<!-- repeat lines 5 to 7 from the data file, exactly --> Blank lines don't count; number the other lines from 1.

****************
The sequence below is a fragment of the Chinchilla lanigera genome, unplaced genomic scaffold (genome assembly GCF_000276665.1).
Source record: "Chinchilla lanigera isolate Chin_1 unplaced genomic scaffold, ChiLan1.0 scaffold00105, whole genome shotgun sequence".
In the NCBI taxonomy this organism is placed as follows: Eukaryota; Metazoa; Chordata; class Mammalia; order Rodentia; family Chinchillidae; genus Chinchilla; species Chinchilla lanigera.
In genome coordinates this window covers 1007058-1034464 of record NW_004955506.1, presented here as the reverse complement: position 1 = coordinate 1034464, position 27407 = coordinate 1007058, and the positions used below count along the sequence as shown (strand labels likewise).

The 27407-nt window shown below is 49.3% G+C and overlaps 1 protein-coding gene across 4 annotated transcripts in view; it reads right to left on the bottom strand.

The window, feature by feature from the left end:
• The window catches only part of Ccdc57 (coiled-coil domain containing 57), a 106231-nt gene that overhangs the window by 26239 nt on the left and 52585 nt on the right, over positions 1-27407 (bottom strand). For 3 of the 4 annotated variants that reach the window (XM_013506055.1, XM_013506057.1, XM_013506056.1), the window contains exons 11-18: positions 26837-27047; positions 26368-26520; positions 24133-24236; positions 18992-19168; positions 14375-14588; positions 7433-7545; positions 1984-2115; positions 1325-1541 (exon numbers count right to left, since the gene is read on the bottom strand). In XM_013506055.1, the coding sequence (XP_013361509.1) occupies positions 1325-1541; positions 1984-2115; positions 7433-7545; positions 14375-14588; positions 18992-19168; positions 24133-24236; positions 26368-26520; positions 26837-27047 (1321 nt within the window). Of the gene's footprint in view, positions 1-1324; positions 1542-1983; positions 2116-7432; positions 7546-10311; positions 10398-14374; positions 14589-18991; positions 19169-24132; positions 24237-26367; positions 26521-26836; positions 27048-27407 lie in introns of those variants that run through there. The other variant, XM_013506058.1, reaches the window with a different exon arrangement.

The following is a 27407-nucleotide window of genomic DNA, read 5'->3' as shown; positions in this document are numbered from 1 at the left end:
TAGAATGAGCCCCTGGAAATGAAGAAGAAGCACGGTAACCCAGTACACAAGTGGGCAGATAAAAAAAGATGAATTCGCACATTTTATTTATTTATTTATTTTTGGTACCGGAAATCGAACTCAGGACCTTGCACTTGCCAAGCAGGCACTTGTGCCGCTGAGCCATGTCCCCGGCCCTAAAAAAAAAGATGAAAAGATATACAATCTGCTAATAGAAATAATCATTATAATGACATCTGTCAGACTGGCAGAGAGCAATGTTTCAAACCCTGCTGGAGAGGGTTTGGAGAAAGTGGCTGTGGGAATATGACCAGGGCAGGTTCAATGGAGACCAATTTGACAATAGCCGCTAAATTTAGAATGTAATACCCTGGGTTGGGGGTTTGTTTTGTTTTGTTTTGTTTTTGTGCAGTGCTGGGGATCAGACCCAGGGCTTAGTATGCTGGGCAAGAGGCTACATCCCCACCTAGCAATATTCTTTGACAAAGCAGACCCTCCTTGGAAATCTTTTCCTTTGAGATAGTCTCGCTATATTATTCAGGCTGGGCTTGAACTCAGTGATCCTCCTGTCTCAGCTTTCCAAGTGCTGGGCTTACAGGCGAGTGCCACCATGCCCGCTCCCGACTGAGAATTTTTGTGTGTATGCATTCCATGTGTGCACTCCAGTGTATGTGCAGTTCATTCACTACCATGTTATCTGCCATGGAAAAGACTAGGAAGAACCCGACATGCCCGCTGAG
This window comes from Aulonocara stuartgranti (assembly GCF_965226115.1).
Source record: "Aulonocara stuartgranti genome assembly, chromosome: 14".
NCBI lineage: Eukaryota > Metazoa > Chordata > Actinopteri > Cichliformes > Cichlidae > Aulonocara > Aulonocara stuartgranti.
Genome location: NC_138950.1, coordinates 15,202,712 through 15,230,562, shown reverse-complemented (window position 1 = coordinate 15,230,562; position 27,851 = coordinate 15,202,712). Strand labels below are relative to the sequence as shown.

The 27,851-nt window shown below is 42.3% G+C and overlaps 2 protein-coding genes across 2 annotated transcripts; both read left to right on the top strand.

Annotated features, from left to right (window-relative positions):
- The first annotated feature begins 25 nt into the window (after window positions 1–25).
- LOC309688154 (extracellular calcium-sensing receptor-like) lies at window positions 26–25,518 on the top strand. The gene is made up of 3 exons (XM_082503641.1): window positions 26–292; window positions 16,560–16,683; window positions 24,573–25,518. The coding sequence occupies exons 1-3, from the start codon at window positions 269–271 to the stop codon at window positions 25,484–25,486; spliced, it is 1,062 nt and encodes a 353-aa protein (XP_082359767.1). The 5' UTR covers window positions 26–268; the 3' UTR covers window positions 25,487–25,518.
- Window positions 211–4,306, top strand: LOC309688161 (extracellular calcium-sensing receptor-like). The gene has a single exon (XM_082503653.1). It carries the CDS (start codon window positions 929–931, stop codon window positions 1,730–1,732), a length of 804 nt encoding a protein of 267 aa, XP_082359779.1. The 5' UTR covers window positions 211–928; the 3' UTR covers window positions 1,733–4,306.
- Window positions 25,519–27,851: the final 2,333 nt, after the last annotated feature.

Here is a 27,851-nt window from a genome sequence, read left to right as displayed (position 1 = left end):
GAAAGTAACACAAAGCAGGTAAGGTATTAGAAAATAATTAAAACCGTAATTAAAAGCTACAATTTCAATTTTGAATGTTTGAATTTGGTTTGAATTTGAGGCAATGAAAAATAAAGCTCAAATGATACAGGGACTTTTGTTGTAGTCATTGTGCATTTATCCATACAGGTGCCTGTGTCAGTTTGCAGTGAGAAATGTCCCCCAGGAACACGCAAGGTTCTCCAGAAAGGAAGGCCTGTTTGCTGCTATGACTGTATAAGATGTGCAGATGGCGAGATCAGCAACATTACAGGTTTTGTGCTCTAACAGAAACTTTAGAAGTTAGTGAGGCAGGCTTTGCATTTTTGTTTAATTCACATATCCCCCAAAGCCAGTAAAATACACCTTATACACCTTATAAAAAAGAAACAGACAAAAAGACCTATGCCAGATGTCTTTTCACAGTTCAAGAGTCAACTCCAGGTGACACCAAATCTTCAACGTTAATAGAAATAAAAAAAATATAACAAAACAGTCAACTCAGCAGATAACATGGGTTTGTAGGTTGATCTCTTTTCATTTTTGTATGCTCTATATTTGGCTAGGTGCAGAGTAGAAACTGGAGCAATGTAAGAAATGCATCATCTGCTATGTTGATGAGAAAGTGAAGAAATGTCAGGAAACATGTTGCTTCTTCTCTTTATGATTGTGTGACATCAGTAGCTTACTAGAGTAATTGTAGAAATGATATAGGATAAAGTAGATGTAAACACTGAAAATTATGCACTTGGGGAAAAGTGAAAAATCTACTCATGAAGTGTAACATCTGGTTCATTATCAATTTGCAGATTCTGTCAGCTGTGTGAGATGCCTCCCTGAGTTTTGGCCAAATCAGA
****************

The 27407-nt window shown below is 49.3% G+C and overlaps 1 protein-coding gene across 4 annotated transcripts in view; it reads right to left on the bottom strand.

The window, feature by feature from the left end:
• The window catches only part of Ccdc57 (coiled-coil domain containing 57), a 106231-nt gene that overhangs the window by 26239 nt on the left and 52585 nt on the right, over positions 1-27407 (bottom strand). For 3 of the 4 annotated variants that reach the window (XM_013506055.1, XM_013506057.1, XM_013506056.1), the window contains exons 11-18: positions 26837-27047; positions 26368-26520; positions 24133-24236; positions 18992-19168; positions 14375-14588; positions 7433-7545; positions 1984-2115; positions 1325-1541 (exon numbers count right to left, since the gene is read on the bottom strand). In XM_013506055.1, the coding sequence (XP_013361509.1) occupies positions 1325-1541; positions 1984-2115; positions 7433-7545; positions 14375-14588; positions 18992-19168; positions 24133-24236; positions 26368-26520; positions 26837-27047 (1321 nt within the window). Of the gene's footprint in view, positions 1-1324; positions 1542-1983; positions 2116-7432; positions 7546-10311; positions 10398-14374; positions 14589-18991; positions 19169-24132; positions 24237-26367; positions 26521-26836; positions 27048-27407 lie in introns of those variants that run through there. The other variant, XM_013506058.1, reaches the window with a different exon arrangement.